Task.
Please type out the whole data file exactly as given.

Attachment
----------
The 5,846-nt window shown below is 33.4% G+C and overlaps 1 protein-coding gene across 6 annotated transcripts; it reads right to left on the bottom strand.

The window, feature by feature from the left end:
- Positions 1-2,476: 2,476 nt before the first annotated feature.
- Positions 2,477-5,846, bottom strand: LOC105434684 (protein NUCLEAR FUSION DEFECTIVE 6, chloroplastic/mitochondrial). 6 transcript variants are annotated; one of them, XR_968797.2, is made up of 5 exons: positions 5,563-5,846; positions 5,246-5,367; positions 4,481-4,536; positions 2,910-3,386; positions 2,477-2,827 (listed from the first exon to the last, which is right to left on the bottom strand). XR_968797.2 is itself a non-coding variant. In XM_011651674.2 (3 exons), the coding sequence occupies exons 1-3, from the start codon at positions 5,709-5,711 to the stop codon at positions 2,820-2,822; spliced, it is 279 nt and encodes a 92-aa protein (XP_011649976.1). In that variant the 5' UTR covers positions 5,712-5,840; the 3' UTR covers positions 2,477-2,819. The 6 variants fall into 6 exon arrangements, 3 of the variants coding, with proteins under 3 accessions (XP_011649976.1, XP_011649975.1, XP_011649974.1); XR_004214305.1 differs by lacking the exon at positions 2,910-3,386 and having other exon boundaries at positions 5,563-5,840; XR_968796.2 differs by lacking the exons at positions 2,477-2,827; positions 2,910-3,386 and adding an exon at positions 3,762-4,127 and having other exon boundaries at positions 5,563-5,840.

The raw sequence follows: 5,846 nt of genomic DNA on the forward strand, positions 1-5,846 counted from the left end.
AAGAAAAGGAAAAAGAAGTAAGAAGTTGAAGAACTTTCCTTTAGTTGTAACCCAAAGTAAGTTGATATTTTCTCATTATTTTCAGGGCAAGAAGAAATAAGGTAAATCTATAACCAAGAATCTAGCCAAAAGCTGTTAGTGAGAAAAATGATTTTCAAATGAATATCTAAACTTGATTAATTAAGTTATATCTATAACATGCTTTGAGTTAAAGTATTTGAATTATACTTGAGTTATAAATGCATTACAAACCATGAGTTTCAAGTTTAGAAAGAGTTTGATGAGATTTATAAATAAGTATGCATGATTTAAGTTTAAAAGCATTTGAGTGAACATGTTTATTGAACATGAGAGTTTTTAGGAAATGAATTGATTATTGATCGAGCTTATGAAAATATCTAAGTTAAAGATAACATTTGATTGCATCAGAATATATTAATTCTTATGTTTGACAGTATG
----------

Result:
The 5,846-nt window shown below is 33.4% G+C and overlaps 1 protein-coding gene across 6 annotated transcripts; it reads right to left on the bottom strand.

The window, feature by feature from the left end:
- Positions 1-2,476: 2,476 nt before the first annotated feature.
- Positions 2,477-5,846, bottom strand: LOC105434684 (protein NUCLEAR FUSION DEFECTIVE 6, chloroplastic/mitochondrial). 6 transcript variants are annotated; one of them, XR_968797.2, is made up of 5 exons: positions 5,563-5,846; positions 5,246-5,367; positions 4,481-4,536; positions 2,910-3,386; positions 2,477-2,827 (listed from the first exon to the last, which is right to left on the bottom strand). XR_968797.2 is itself a non-coding variant. In XM_011651674.2 (3 exons), the coding sequence occupies exons 1-3, from the start codon at positions 5,709-5,711 to the stop codon at positions 2,820-2,822; spliced, it is 279 nt and encodes a 92-aa protein (XP_011649976.1). In that variant the 5' UTR covers positions 5,712-5,840; the 3' UTR covers positions 2,477-2,819. The 6 variants fall into 6 exon arrangements, 3 of the variants coding, with proteins under 3 accessions (XP_011649976.1, XP_011649975.1, XP_011649974.1); XR_004214305.1 differs by lacking the exon at positions 2,910-3,386 and having other exon boundaries at positions 5,563-5,840; XR_968796.2 differs by lacking the exons at positions 2,477-2,827; positions 2,910-3,386 and adding an exon at positions 3,762-4,127 and having other exon boundaries at positions 5,563-5,840.

The raw sequence follows: 5,846 nt of genomic DNA on the forward strand, positions 1-5,846 counted from the left end.
AAGAAAAGGAAAAAGAAGTAAGAAGTTGAAGAACTTTCCTTTAGTTGTAACCCAAAGTAAGTTGATATTTTCTCATTATTTTCAGGGCAAGAAGAAATAAGGTAAATCTATAACCAAGAATCTAGCCAAAAGCTGTTAGTGAGAAAAATGATTTTCAAATGAATATCTAAACTTGATTAATTAAGTTATATCTATAACATGCTTTGAGTTAAAGTATTTGAATTATACTTGAGTTATAAATGCATTACAAACCATGAGTTTCAAGTTTAGAAAGAGTTTGATGAGATTTATAAATAAGTATGCATGATTTAAGTTTAAAAGCATTTGAGTGAACATGTTTATTGAACATGAGAGTTTTTAGGAAATGAATTGATTATTGATCGAGCTTATGAAAATATCTAAGTTAAAGATAACATTTGATTGCATCAGAATATATTAATTCTTATGTTTGACAGTATG